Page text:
Christians (various denominations), Muslims, Hindus, Buddhists, Jews, Baha’is, and others, besides sharing food, music, games, prayers, a “Peace Cake”, etc., will also try to find similarities between their diverse traditions at second annual “Heal the World Interfaith Picnic of Nevada” on July 31, according to Adina Richman Karst, Coordinator.Hindu statesman Rajan Zed will open the picnic with Gayatri Mantra, considered the most sacred mantra of Hinduism, and prayers from Rig-VedaUpanishads, andBhagavad-Gita; ancient Hindu scriptures.In addition, the participants, who include clergy as well as congregations, will also help the less fortunate by donating food items to area food bank Friends in Service Helping. Clergy and spiritual leaders will address the picnic goers on helping others, “treating others as we want to be treated”, etc. Picnic’s goal is to donate 1,000 food items. A raffle for gift baskets will support charities Carson City Animal Shelter, the Wildland Fuels Reduction Project, and Heifer International.
Picnic will be held at Mills Park from one to five pm and Karst expects about 500 participants and is urging each one to bring at least one food item for donation.
Participating organizations include First United Methodist Church of Carson City, St. Teresa of Avila Catholic Church, Unity of the Sierra, Universal Society of Hinduism, St. Peter’s Episcopal Church, Temple Bat Yam, Northern Nevada Muslim Community, Reno Buddhist Center, St. Gall Catholic Church, St. Paul’s Lutheran Family, Baha’i Faith of Carson City, Center for Spiritual Living in Carson City, Padma Rigdzin Ling Buddhist Center, etc.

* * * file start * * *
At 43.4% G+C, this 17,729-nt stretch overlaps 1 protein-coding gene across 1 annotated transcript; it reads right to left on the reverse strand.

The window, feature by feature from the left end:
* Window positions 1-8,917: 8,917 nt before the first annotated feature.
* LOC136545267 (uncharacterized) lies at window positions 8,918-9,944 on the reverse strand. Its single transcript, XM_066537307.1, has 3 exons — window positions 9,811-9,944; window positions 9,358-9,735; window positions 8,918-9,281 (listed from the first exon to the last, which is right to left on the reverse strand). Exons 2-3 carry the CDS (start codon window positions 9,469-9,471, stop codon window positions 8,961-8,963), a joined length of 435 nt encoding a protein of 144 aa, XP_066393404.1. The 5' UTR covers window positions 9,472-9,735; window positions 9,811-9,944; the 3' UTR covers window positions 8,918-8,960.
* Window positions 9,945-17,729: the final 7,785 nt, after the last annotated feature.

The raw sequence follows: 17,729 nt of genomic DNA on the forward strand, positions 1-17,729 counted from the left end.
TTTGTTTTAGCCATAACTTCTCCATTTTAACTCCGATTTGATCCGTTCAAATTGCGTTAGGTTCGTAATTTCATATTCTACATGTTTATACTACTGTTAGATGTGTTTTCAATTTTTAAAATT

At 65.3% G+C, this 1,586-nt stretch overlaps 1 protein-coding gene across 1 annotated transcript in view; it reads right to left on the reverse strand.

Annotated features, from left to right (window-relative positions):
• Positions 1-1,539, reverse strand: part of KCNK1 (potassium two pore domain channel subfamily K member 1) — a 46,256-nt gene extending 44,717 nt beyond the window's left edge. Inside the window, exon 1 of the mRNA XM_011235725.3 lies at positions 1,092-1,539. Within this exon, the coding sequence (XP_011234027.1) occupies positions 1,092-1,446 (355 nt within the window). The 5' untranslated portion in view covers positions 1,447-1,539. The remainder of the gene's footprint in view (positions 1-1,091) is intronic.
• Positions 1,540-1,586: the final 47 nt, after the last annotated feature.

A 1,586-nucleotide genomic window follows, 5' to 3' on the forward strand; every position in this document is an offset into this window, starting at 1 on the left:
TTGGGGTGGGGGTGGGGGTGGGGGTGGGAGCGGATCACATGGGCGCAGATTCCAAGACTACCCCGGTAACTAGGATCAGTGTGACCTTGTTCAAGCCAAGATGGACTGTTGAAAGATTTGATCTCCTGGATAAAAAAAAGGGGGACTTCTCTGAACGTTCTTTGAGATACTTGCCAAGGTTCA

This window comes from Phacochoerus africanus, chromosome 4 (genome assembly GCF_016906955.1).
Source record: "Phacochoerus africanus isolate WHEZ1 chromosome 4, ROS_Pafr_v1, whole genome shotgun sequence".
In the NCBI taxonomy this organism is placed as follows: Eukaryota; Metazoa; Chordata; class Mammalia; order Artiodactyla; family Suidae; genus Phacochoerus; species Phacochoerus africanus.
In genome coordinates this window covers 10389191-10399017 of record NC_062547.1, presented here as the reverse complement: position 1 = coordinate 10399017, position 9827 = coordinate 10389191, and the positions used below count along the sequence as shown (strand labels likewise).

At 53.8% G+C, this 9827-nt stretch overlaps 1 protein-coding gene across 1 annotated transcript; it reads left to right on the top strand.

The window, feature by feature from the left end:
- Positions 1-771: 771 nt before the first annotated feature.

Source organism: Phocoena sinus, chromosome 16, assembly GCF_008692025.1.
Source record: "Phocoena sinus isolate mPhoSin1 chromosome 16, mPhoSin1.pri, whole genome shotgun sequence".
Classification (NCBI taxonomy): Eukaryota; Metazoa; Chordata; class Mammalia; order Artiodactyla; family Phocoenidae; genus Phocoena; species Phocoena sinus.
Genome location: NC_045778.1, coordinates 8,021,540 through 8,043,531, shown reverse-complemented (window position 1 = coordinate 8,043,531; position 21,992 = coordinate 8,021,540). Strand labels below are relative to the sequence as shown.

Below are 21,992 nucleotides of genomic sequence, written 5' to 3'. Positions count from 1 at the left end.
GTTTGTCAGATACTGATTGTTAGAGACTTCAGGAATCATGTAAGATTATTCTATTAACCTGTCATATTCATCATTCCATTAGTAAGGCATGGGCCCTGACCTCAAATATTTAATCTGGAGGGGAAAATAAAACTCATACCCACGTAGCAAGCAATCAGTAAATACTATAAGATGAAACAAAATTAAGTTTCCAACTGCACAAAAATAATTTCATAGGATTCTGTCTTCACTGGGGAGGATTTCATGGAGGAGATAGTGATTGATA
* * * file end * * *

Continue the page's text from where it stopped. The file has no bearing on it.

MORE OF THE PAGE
Research shows Ayurvedic Medicated Ghrita and Taila (Oil) have a two-yr expiry.

The research study for the stability of ayurvedic preparations involving medicated 'ghee' (grhita) and oil (taila), conducted at the department of Rasa Shastra, BHU, has fixed the shelf-life of such preparations as a maximum of two years.
As per Anand Chaudhary, associate professor in the department and regional coordinator,Pharmacovigilance Centre for North Region, the rule 161 (B) of Drugs and Cosmetics Act, 1945 has made it mandatory to print the manufacture and expiry date of all ayurvedic, siddha and unani ( ASU) drugs from April 1, 2010 onwards. "Under no circumstances, consumers should buy these drugs after their expiry date, especially preparations of medicated ghee and oil that are manufactured two years ago," he added.
It may be mentioned here that only 'asavarishta' (herbal liquid preparation) and 'bhasma' (metallic-herbo formulations) have no expiry date and can be used even after two years of manufacturing. 

A number of ayurvedic preparations involving medicated ghee and oil, including Mahanarayana Taila with analgesic properties are used in Panchakarma procedure and most of them have a shelf-life of 18 to 24 months. "The buyers need to be aware and informed about the efficacy of the drugs with proper attention paid to the date of their manufacture and expiry," added Chaudhary.


Obese Dieters' Brain May Thwart Their Weight-loss Efforts

People are motivated to lose weight, especially those who are obese or overweight. But despite their best efforts they may be unsuccessful in their attempt. Researchers now have found the reason for the failure of their weight loss plan.
"When obese persons reduce their food intake too drastically, their bodies appear to resist their weight loss efforts. They may have to work harder and go slower in order to outsmart their brain chemistry," said Gregory G. Freund, a professor in the U of I College of Medicine and a member of U of I's Division of Nutritional Sciences. He particularly cautions against beginning a diet with a fast or cleansing day, which appears to trigger significant alterations in the immune system that work against weight loss. "Take smaller steps to start your weight loss and keep it going," he said.